A few hundred swerves later, and a little late, we pulled into the parking lot at the concert. Noticing a group of police affectionately welcoming each concert goer with a nice pat up and down their bodies, we decided on the most strategic hiding locations for our bags of pot. I mean, come on, no self-respecting deadhead would even consider not bringing something to share with the crowd. Seriously! Surviving, and even enjoying, the physical attention I received from the cute female cop, we headed to our seats…which of course were taken by someone else who had no idea what planet they were on much less where their seats might be.

We didn’t care. Nobody cared. It was all one happy family - “hey maaan”, “have a hit, dude”, “this is awesome”, “I think I’m in heaven”, “don’t bogart that”, “I know you”, “sorry about that, I thought my hand was in my pocket, not yours” etc. We squeezed in like a group of brothers and sisters, a stoned out of our mind family. I looked up at the stage, through the smoke-filled haze. I could see Jerry singing like he was in his living room and forgot that the rest of us were there. I loved it, we all loved it…even the cops loved it…a pretty docile crowd…yeah, that’s it, docile.

I still remember thinking it was special. Everyone there had fought through dangerous conditions just to be there. The Grateful Dead tourist didn’t even try…only the hardcore fans…the real brotherhood. And when they started singing, “I will get by, I will get by, I will get by, I will survive" everyone perked up…well, perked is probably too strong a word, but most of us stopped passing joints long enough to join in on the chorus, “We will get by, We will get by, We will get by, We will survive…”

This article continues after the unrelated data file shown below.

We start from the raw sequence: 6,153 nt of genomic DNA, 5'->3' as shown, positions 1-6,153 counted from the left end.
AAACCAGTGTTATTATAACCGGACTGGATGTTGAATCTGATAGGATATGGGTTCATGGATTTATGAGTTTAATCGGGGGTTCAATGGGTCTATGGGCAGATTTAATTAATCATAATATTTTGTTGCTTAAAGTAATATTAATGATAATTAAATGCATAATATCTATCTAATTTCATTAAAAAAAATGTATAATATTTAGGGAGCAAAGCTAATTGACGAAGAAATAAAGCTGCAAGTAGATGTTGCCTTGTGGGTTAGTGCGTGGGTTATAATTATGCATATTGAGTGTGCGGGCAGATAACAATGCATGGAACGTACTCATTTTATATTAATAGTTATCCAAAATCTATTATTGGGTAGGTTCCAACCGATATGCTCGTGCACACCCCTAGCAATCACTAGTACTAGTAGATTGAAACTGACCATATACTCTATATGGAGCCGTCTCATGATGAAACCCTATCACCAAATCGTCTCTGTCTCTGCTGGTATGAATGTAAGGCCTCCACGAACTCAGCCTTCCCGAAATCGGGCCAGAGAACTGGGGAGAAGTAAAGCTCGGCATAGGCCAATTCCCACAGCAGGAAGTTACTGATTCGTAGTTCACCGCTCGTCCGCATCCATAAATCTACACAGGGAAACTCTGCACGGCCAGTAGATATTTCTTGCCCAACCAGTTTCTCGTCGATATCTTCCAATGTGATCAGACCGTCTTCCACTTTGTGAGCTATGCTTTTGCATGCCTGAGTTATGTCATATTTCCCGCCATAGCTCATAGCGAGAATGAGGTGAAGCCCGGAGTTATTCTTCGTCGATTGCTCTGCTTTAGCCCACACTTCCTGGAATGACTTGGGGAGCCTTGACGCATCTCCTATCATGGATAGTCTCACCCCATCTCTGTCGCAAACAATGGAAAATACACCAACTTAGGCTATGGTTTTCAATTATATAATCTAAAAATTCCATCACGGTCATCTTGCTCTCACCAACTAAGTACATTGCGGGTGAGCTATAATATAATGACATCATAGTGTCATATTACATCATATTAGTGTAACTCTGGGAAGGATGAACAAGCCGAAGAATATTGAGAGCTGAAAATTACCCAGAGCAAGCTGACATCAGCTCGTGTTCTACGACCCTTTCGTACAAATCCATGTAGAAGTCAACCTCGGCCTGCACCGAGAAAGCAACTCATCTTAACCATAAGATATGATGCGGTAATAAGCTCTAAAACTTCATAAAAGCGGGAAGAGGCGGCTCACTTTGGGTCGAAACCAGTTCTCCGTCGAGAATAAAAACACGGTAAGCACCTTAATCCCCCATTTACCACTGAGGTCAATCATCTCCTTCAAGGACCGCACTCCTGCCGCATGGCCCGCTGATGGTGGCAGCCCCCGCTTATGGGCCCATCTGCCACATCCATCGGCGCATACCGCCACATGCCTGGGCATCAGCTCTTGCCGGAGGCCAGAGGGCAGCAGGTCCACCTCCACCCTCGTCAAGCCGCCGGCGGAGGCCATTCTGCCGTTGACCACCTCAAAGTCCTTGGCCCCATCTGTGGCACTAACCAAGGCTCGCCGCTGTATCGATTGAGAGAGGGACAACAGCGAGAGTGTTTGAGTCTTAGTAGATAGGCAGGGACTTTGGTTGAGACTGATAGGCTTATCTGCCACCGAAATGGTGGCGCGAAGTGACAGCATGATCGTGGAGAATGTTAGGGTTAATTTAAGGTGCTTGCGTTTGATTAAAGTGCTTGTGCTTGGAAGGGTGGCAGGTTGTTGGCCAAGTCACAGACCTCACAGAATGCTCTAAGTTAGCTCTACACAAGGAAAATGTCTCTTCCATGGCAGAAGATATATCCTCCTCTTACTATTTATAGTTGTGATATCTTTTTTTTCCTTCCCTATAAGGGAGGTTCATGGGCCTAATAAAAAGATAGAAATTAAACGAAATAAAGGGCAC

The concert ended much too early for everyone who hadn’t yet passed out. We filed out of the building and onto a solid lake of ice. People fell down left and right. Everyone laughed and then smoked some more. Every car without chains waited its turn to be pushed out of the parking lot by the few trucks with chains. And I’m not exaggerating. Maybe 45 minutes later our turn came and the truck pushed us a hundred yards or so out of the parking lot and into the street…also made of ice…and we headed back to wherever we came from.